Pratt and Whitney Company was founded in 1860 by Francis Pratt and Amos Whitney. Just one year later, the Civil War begins, and P&W begins manufacturing guns and gun making machinery. P&W put into practice the concept of interchangeable parts that had been pioneered by Samuel Colt, Elijah Root, Amos Whitney’s cousin Eli, and others. Their method depended on the use of accurate gages. At this time, there was no standard for the commercial inch.
In 1869, Francis Pratt and Amos Whitney hire Worcester Warner to design gear cutting machines and Ambrose Swasey to build telescopes (they both leave Pratt & Whitney in 1880 to form Warner & Swasey). That same year, P&W is formally incorporated in the state of Connecticut.
In 1879, William Rogers and George Bond begin development work on a machine that later would establish the ‘standard for the inch’. In 1880, a set of master bars accurate to millionths was made at P&W under the supervision of Rogers and Bond.
In 1882, the famous device known as the Rogers-Bond Comparator was perfected – it is currently displayed at Smithsonian, in Washington, DC.
In 1885 P&W introduces the Standard Measuring Machine, making accurate measurements possible.
In 1889, P&W patents the first coin-operated telephone.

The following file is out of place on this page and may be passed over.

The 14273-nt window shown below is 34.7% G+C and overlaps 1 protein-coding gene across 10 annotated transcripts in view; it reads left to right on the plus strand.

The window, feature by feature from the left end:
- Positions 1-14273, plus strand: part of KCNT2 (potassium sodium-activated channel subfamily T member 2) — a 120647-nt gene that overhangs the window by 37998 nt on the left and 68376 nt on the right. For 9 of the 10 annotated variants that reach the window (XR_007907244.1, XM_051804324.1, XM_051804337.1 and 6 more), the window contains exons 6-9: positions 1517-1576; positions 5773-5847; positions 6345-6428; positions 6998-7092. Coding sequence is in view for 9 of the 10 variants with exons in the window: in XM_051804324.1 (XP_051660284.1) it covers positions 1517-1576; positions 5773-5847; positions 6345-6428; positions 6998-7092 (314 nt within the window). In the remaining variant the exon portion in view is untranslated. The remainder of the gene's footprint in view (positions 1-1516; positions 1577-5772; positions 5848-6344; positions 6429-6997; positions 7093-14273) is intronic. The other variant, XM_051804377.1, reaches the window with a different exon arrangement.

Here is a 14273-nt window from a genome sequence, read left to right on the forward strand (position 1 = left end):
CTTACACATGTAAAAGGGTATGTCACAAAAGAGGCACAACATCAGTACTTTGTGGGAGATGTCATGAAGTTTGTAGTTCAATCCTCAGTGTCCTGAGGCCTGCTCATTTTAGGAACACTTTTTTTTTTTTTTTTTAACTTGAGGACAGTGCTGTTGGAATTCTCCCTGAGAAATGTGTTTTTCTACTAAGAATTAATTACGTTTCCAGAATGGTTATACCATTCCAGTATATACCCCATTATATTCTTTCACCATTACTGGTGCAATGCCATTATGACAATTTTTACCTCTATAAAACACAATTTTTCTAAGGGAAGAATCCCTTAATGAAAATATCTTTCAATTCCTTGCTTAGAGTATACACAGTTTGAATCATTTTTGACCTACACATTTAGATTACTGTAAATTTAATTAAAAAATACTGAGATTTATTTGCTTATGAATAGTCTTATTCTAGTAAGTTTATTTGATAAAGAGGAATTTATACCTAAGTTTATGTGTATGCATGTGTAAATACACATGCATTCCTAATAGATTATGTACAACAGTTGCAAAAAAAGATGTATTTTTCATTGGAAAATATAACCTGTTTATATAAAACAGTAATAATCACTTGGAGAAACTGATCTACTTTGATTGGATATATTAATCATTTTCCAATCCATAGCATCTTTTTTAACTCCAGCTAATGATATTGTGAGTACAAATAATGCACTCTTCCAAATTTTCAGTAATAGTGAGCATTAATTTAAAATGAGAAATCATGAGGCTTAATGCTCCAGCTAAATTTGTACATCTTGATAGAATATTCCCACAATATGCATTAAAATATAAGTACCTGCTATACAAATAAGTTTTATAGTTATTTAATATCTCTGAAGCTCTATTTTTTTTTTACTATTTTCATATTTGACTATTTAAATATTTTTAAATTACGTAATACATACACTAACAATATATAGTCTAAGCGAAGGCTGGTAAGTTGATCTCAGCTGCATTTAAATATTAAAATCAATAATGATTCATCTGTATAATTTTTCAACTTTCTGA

In 1890, Mark Twain finances the development of the Paige Typewriter.
In 1893, the "inch" is legally defined as a fraction of the International Meter of the metric system. In 1898 Francis Pratt retires. He dies just 4 years later.
In 1909, P&W begins production of the Standard Measuring Machines.
In 1920, Amos Whitney dies.
In 1925, Frederick Rentschler approaches P&W, looking for funds and a location to build his new aircraft engine. P&W loans him $250,000, the use of the Pratt & Whitney name, and space in their building. This was the beginning of the Pratt & Whitney Aircraft Company. Pratt & Whitney's first engine was called the Wasp, completed on Christmas Eve 1925. The Wasp developed 425 horsepower on its third test run. It easily passed the Navy qualification test in March 1926, and by October the Navy had ordered 200 engines. The Wasp exhibited speed, climb, performance and reliability that revolutionized American aviation.
In 1929, Frederick Rentschler, ended his association with Pratt & Whitney Machine Tool and formed United Aircraft and Transport Corporation, the predecessor to today's United Technologies. His agreement allowed Renstchler to carry the name with him to his new corporation.